- Fraud tends to peak during the festive season, says a forensics expert.
- It is vital to increase awareness of fraud tactics and to know which warning signs to look for.
- Fraudsters can create high quality websites that offer "amazing" packages.
The festive holiday season is no reason to lower your guard, because you still run the risk of becoming a victim of fraud. In fact, fraud tends to peak during this time of year, according to Christo Snyman, a director at Mazars in South Africa and president of the International Association of Financial Crimes Investigators' Western Cape Chapter.
Snyman says consumers are particularly vulnerable to financial losses due to fraud during the December holidays.
"This is why it is vital that we all take the time to increase our awareness of fraud tactics and to know which warning signs to look for," says Snyman.
He has compiled a list of the most common scams to look out for this holiday.
The holiday scam
Fraudsters often advertise affordable holiday accommodation and packages online, offering limited space on almost sold out or almost fully booked reservations. They will encourage consumers to call or email them, and will often send beautiful pictures of the supposed accommodations to their potential victim.
The targeted person will then be encouraged to make a 50% deposit to secure a place, unaware that a lot of other people have also paid a deposit for the same fake package.
"Be wary of these criminals and plan your holidays with reputable service providers. If you do fall victim to a scam like this, report it to the nearest police station. It may be near-impossible to recover your money, but reporting them will assist others from falling prey to the same scam," suggests Snyman.
Fake travel agencies
Fraudsters can create high-quality websites that offer "amazing" packages. For these deals, they often take on-the-spot payments and then close the site when they feel they have made enough money. More often than not, they will establish another site and start over again.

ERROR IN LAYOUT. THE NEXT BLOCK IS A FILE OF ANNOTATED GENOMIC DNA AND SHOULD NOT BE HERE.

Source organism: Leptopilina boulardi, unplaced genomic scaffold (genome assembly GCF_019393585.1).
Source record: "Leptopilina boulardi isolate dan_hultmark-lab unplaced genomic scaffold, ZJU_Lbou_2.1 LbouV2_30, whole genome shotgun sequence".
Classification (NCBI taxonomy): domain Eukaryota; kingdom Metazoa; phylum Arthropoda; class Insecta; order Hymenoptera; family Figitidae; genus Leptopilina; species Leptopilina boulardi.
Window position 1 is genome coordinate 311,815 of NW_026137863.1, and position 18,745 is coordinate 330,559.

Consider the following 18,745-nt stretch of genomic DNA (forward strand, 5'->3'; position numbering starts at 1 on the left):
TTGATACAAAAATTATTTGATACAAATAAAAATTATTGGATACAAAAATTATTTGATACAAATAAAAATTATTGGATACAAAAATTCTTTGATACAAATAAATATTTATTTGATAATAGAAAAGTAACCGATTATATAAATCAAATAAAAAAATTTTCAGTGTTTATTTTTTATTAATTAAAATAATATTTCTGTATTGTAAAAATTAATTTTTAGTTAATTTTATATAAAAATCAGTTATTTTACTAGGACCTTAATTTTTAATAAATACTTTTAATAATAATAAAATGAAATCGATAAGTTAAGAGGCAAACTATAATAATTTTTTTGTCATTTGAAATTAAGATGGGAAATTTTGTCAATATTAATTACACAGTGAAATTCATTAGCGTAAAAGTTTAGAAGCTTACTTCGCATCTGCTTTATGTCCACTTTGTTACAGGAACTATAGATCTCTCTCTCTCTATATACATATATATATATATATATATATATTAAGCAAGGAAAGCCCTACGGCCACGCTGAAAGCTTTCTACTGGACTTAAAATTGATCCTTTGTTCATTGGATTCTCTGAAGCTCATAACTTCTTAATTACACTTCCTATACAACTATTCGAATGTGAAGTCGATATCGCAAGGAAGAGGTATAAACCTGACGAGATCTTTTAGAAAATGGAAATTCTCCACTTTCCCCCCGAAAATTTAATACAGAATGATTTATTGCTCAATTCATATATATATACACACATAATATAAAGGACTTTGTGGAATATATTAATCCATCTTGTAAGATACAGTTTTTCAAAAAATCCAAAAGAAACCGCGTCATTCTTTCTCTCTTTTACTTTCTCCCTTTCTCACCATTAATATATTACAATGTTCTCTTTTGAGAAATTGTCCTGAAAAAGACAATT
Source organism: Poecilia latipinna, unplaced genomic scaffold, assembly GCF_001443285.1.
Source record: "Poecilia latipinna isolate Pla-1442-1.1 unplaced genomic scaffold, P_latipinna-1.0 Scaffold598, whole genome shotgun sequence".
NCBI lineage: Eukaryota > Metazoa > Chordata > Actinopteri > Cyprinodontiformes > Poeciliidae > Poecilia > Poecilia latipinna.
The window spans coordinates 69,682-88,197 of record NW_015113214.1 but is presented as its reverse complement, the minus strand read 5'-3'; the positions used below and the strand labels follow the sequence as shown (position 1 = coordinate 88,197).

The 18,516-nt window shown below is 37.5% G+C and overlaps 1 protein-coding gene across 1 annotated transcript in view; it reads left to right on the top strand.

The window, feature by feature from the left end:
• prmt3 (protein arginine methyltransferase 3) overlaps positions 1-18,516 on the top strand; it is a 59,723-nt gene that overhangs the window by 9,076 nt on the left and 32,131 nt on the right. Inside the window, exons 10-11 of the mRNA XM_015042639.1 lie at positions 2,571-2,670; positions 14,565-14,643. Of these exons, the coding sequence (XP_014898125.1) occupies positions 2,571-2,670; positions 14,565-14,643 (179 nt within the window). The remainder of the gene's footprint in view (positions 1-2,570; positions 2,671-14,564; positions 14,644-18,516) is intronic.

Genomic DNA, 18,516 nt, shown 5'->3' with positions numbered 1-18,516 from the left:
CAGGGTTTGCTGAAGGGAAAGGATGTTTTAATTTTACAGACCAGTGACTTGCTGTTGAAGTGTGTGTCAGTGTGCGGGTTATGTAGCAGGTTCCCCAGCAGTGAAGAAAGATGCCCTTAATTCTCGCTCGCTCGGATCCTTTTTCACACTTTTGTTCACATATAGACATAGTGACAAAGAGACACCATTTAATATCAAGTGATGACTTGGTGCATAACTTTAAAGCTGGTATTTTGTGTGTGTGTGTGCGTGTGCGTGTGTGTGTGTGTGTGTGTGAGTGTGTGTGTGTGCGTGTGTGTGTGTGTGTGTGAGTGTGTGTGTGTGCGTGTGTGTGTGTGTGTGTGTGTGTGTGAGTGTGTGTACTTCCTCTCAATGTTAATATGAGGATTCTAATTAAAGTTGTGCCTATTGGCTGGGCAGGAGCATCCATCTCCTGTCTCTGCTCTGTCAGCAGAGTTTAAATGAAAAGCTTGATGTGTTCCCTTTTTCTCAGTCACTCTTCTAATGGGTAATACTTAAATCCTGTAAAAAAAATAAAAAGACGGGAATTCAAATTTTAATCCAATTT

Snyman suggests, as a precaution, to make sure that the travel agency you use is a member of the Association of South African Travel Agents (ASATA) or the International Air Transport Association (IATA).
Card swapping can occur when criminals distract you with a seemingly credible reason while you enter your PIN. They can then swap your card to access your cash from another ATM while you are confused, wondering what happened to your card.
Card skimming can happen at an ATM that has been tampered with. A secondary card reader and camera are placed on the ATM and criminals gain access to your information and clone your card. This type of scam can also happen at other points-of-sale. Do not ever let your card out of your sight.
Inspect any ATM for foreign objects before you use it, and stay away from ATMs that are in dark, quiet places. If you have been defrauded, contact your bank immediately to stop your card.
Contactless bank cards
If you enable this function on your card, make sure it never leaves your sight. If you do choose to enable this function on your card, remember to always keep your card in-hand and that you always tap the point-of-sale device yourself.
Also make sure that you register for your bank's notification service to raise an early alert if and when an unauthorised transaction is processed on your account.
* Compiled by Carin Smith